If this is the extent of the problem, what is the solution? Clearly, whatever is done must first do something about improving the confidence of teachers so that they are better able to address issues of language in their lessons and help pupils to become competent readers, writers and speakers in a range of authentic contexts. That confidence can only really come from tackling ‘the elephant in the room’: teachers’ own knowledge about language, which is no easy task, that’s for sure. Part of the answer also has to address the reluctance (or more likely fear) amongst some teachers who see the teaching of language as not having anything to do with them. This can be done – and probably often has been – via a top-down approach, particularly in the lead up to an inspection. But this rarely works. At best, a must-do mentality has (as Ofsted imply) a short-term impact; at worse, it can be superficial, breed further resentment and thus not really help the pupils in the long term in any meaningful way.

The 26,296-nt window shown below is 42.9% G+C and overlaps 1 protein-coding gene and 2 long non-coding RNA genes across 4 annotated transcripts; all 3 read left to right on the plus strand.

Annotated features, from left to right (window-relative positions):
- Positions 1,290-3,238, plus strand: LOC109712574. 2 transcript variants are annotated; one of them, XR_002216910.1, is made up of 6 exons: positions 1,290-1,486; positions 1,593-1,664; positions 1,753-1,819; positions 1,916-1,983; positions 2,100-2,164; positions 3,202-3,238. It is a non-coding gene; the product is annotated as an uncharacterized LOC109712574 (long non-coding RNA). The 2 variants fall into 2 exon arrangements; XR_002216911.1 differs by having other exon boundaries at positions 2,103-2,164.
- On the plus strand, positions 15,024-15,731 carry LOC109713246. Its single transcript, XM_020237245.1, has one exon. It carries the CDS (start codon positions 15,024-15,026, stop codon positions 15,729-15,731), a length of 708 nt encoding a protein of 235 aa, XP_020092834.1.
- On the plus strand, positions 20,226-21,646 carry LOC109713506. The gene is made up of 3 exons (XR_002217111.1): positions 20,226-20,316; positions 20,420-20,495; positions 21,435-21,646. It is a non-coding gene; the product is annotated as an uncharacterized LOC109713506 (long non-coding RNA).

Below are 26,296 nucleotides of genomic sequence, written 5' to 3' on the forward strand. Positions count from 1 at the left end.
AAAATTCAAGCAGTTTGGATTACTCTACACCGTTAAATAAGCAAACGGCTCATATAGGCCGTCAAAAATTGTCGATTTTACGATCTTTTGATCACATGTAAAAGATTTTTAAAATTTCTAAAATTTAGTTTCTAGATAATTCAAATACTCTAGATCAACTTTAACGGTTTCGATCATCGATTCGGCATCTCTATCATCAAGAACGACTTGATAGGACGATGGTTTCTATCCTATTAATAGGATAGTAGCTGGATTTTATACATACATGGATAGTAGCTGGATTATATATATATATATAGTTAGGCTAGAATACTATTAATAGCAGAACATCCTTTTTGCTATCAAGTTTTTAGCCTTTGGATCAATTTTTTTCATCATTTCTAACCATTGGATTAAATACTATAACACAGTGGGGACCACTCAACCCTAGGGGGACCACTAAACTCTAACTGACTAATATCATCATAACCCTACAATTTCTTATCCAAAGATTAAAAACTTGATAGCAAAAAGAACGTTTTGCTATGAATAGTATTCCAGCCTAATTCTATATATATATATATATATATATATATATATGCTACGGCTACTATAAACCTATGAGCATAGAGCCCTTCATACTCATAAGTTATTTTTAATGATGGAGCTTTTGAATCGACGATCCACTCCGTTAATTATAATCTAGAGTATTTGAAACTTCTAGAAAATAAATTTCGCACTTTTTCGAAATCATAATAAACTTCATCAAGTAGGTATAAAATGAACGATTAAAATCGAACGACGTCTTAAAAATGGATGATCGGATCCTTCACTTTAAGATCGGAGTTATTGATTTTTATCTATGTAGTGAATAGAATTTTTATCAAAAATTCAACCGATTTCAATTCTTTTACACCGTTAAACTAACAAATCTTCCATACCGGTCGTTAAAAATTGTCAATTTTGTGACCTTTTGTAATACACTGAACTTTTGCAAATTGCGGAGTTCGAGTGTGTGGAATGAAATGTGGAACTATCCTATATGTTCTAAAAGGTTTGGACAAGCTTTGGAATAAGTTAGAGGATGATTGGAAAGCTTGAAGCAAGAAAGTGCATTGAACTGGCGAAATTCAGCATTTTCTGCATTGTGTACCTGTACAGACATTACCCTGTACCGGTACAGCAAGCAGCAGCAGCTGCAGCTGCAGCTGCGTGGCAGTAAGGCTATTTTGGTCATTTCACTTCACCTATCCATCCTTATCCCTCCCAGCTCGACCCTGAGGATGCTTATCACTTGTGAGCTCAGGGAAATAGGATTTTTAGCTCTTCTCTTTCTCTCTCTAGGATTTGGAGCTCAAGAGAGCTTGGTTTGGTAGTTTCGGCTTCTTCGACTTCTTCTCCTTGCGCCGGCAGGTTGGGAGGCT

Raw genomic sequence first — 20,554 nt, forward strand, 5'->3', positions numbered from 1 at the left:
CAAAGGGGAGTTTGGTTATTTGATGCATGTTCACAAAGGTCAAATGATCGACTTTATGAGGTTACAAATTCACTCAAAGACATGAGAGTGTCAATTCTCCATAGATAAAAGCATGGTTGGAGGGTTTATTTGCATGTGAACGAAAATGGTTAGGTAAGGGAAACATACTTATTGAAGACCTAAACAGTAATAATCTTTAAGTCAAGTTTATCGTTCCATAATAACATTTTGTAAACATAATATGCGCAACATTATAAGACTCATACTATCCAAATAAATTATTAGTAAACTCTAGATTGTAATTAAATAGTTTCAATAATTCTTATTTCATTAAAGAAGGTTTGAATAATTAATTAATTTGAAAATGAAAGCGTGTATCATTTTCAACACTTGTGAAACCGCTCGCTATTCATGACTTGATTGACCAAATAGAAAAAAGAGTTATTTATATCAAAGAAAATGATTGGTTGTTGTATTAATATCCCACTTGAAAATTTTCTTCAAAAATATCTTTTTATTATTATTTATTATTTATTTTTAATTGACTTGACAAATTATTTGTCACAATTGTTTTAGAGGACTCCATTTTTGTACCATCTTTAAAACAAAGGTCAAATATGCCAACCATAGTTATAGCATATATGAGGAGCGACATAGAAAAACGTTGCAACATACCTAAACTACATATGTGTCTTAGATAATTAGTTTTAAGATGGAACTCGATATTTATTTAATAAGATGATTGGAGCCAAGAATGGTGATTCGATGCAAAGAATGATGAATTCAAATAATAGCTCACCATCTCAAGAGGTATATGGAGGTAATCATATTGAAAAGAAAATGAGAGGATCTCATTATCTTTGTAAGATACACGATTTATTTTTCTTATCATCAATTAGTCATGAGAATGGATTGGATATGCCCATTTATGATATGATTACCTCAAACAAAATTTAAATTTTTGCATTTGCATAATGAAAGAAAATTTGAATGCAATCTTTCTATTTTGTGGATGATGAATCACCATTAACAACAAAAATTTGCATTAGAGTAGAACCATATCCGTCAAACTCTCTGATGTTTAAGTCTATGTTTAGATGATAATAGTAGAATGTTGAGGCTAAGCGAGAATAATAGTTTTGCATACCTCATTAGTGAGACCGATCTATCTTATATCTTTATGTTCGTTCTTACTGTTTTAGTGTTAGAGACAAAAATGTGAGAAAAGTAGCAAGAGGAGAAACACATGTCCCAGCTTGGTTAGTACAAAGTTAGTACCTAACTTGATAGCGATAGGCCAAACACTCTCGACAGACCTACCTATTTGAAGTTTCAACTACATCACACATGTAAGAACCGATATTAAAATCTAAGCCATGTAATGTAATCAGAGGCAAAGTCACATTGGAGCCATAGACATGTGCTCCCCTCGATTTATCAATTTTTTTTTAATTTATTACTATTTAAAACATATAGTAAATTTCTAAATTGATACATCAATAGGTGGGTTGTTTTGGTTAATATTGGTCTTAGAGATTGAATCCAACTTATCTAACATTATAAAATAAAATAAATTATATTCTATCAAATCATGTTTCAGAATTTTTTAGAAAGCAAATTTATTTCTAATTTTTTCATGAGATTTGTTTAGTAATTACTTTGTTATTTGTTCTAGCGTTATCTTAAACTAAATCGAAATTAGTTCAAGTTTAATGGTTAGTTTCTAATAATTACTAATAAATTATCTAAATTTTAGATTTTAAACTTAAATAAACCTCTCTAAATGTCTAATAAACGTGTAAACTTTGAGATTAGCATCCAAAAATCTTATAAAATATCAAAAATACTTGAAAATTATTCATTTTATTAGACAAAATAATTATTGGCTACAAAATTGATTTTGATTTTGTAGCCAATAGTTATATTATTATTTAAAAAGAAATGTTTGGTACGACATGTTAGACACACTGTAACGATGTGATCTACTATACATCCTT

Much better, then, for those in the position to do something across the school to construct a robust argument that shows exactly why language development is so important, and then to provide a coherent strategy once that argument has been won. Language development is too important to keep ignoring or pay lip service to, and needs to be continually amongst the main priorities of every adult who works with pupils in the classroom. The argument that needs to be made is essentially that language is learning, and it is perfectly expressed by Lee Donaghy in his excellent blog on his use of a language-based pedagogy at his school in Birmingham –